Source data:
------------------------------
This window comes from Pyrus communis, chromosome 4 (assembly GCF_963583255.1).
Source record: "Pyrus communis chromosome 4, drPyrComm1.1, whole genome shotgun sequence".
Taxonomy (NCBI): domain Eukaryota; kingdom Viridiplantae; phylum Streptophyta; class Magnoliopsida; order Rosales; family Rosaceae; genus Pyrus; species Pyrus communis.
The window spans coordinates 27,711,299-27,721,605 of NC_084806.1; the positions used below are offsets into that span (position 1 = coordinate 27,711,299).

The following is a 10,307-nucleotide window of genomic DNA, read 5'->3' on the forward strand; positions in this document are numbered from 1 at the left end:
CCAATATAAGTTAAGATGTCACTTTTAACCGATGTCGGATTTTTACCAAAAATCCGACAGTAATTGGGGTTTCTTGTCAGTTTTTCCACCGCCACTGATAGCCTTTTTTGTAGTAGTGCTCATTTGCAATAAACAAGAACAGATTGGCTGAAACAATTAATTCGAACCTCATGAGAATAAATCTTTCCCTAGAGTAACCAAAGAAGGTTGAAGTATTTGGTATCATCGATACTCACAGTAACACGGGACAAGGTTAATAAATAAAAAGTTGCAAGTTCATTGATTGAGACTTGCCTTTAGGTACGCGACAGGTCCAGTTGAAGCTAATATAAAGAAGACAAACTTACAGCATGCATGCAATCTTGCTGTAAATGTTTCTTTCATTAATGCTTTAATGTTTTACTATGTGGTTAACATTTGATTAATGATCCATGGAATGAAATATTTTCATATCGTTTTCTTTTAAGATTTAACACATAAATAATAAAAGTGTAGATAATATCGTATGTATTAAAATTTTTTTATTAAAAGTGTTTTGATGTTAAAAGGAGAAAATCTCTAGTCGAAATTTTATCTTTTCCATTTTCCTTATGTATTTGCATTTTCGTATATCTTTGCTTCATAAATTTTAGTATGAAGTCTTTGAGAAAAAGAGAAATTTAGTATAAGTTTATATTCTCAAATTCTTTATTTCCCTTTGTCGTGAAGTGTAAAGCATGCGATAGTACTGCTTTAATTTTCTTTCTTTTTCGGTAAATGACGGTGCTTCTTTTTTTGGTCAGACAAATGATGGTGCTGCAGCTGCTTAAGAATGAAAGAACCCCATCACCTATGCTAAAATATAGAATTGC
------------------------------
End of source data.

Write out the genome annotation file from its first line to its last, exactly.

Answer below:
This window comes from Pyrus communis, chromosome 4 (assembly GCF_963583255.1).
Source record: "Pyrus communis chromosome 4, drPyrComm1.1, whole genome shotgun sequence".
Taxonomy (NCBI): domain Eukaryota; kingdom Viridiplantae; phylum Streptophyta; class Magnoliopsida; order Rosales; family Rosaceae; genus Pyrus; species Pyrus communis.
The window spans coordinates 27,711,299-27,721,605 of NC_084806.1; the positions used below are offsets into that span (position 1 = coordinate 27,711,299).

The following is a 10,307-nucleotide window of genomic DNA, read 5'->3' on the forward strand; positions in this document are numbered from 1 at the left end:
CCAATATAAGTTAAGATGTCACTTTTAACCGATGTCGGATTTTTACCAAAAATCCGACAGTAATTGGGGTTTCTTGTCAGTTTTTCCACCGCCACTGATAGCCTTTTTTGTAGTAGTGCTCATTTGCAATAAACAAGAACAGATTGGCTGAAACAATTAATTCGAACCTCATGAGAATAAATCTTTCCCTAGAGTAACCAAAGAAGGTTGAAGTATTTGGTATCATCGATACTCACAGTAACACGGGACAAGGTTAATAAATAAAAAGTTGCAAGTTCATTGATTGAGACTTGCCTTTAGGTACGCGACAGGTCCAGTTGAAGCTAATATAAAGAAGACAAACTTACAGCATGCATGCAATCTTGCTGTAAATGTTTCTTTCATTAATGCTTTAATGTTTTACTATGTGGTTAACATTTGATTAATGATCCATGGAATGAAATATTTTCATATCGTTTTCTTTTAAGATTTAACACATAAATAATAAAAGTGTAGATAATATCGTATGTATTAAAATTTTTTTATTAAAAGTGTTTTGATGTTAAAAGGAGAAAATCTCTAGTCGAAATTTTATCTTTTCCATTTTCCTTATGTATTTGCATTTTCGTATATCTTTGCTTCATAAATTTTAGTATGAAGTCTTTGAGAAAAAGAGAAATTTAGTATAAGTTTATATTCTCAAATTCTTTATTTCCCTTTGTCGTGAAGTGTAAAGCATGCGATAGTACTGCTTTAATTTTCTTTCTTTTTCGGTAAATGACGGTGCTTCTTTTTTTGGTCAGACAAATGATGGTGCTGCAGCTGCTTAAGAATGAAAGAACCCCATCACCTATGCTAAAATATAGAATTGC